Anova with Repeated Samples
Consider a hypothetical experiment to compare placebo, ibuprofin and naproxen for their effects on blood pressure. One option is to pick a group of volunteers for placebo, a group of volunteers for ibuprofin, and a group of volunteers for naproxen. One advantage is that the number of individual in each group does not have to be exactly the same; Anova analysis of one variable considers only the average and standard deviation of each group.
However because there may be a wide spread in blood pressures between individuals, a small effect due to treatment may be masked by the difference in the average between groups just due to the random assignment of individuals to groups.
An alternative that is likely to work better is to take baseline pressure for a group of individuals, treat them with naproxen for one week, measure the same patients again, allow some time to pass, then repeat with ibuprofin. In that way, each patient serves as their own control.
The latter experiment is known as Anova with Repeated Measures, and can be considered a special case of multi-variate Anova. Each combination of a patient and a treatment is a separate sample, with the list of samples having two variables defined, one being the treatment and the other being the individual ID. A sample sheet for such an experiment would look like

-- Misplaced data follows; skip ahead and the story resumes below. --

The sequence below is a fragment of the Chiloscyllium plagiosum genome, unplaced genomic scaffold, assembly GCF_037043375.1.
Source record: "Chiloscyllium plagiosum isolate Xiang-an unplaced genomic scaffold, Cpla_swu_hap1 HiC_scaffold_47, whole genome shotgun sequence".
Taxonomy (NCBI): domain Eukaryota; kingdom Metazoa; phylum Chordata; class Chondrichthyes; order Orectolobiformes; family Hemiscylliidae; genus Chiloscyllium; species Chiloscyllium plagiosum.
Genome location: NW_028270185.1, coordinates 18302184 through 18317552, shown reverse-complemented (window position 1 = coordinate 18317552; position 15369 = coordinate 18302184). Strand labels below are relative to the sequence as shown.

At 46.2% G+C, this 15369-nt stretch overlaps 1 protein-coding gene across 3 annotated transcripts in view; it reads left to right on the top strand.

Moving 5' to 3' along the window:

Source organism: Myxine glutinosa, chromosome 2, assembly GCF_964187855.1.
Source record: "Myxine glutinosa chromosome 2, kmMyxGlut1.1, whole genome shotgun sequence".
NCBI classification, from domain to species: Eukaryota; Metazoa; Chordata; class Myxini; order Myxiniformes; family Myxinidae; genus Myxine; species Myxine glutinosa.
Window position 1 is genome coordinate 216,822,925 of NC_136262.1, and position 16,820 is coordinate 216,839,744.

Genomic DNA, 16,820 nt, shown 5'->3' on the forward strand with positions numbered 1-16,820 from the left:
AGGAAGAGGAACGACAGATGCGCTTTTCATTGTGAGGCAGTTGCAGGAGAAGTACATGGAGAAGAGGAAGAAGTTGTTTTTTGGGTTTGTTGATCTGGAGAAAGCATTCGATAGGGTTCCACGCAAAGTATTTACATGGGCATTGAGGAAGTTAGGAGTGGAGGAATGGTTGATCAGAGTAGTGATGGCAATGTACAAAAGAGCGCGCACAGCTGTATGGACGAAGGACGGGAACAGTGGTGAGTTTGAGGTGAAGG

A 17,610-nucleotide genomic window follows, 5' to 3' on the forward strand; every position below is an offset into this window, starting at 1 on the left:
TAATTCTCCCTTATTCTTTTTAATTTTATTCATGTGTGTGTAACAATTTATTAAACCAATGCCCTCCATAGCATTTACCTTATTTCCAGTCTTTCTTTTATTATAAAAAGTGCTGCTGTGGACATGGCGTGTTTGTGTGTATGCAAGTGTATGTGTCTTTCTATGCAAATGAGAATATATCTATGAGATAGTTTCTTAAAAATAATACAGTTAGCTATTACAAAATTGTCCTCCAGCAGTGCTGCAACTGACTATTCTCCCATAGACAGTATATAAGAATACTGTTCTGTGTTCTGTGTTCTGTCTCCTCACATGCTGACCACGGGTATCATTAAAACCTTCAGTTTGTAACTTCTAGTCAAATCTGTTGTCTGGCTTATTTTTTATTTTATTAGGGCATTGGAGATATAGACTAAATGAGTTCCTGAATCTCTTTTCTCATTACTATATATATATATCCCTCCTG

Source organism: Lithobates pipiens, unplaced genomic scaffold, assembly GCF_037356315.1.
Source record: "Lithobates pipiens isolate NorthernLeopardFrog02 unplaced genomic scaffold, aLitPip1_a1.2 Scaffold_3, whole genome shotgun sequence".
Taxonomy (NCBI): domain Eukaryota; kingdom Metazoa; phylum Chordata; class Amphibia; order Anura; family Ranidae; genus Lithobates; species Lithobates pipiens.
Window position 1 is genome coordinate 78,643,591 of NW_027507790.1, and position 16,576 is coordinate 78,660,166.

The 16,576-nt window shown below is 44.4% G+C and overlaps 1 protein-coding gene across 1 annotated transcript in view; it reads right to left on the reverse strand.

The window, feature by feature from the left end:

To take advantage of patients being their own controls in the differential analysis, select the variable "Treatment" as a primary variable, and "Patient ID" as a control variable in the variable analysis menu.
Mathematically, the consequence is that when the workbench computes the ratio between the within-group variation and the between-group variation in order to assess signifance of the difference between means, the within-group variation for each treatment group is corrected by the between-patient variation. As a result, the significance of any result will be enhanced. The "signal to noise ratio" is improved by eliminating a source of noise, namely, the variation between patients.
If there are several such variables, for instance, patient ID, and
"blood pressure taken in the morning" vs "blood pressure taken in the evening", and capsule / tablet, all such variables can be treated as a control variables.
A disadvantage of such a design relative to the simple design is that the matrix of patients and treatments must be fully populated - that is, every treatment must have every patient and every patient must have tried all the treatments. Any patient who missed a treatment, or who wasn't measured prior to treatment, should be dropped. If not, the workbench will warn and drop back to single-variable Anova.
There should also be more than one entry in each sub-group, in order to define within-group variance. There is no requirement that the number of replicates in each experimental cell needs to be the same. For instance, in the above example, Harry could have 5 BP measurements with ibuprofin and 3 BP measurements with naproxen.
"Statistics", Robert S. Witte, John S. Witte, Wiley (c) 2015, Chapter 17.
Help Front Page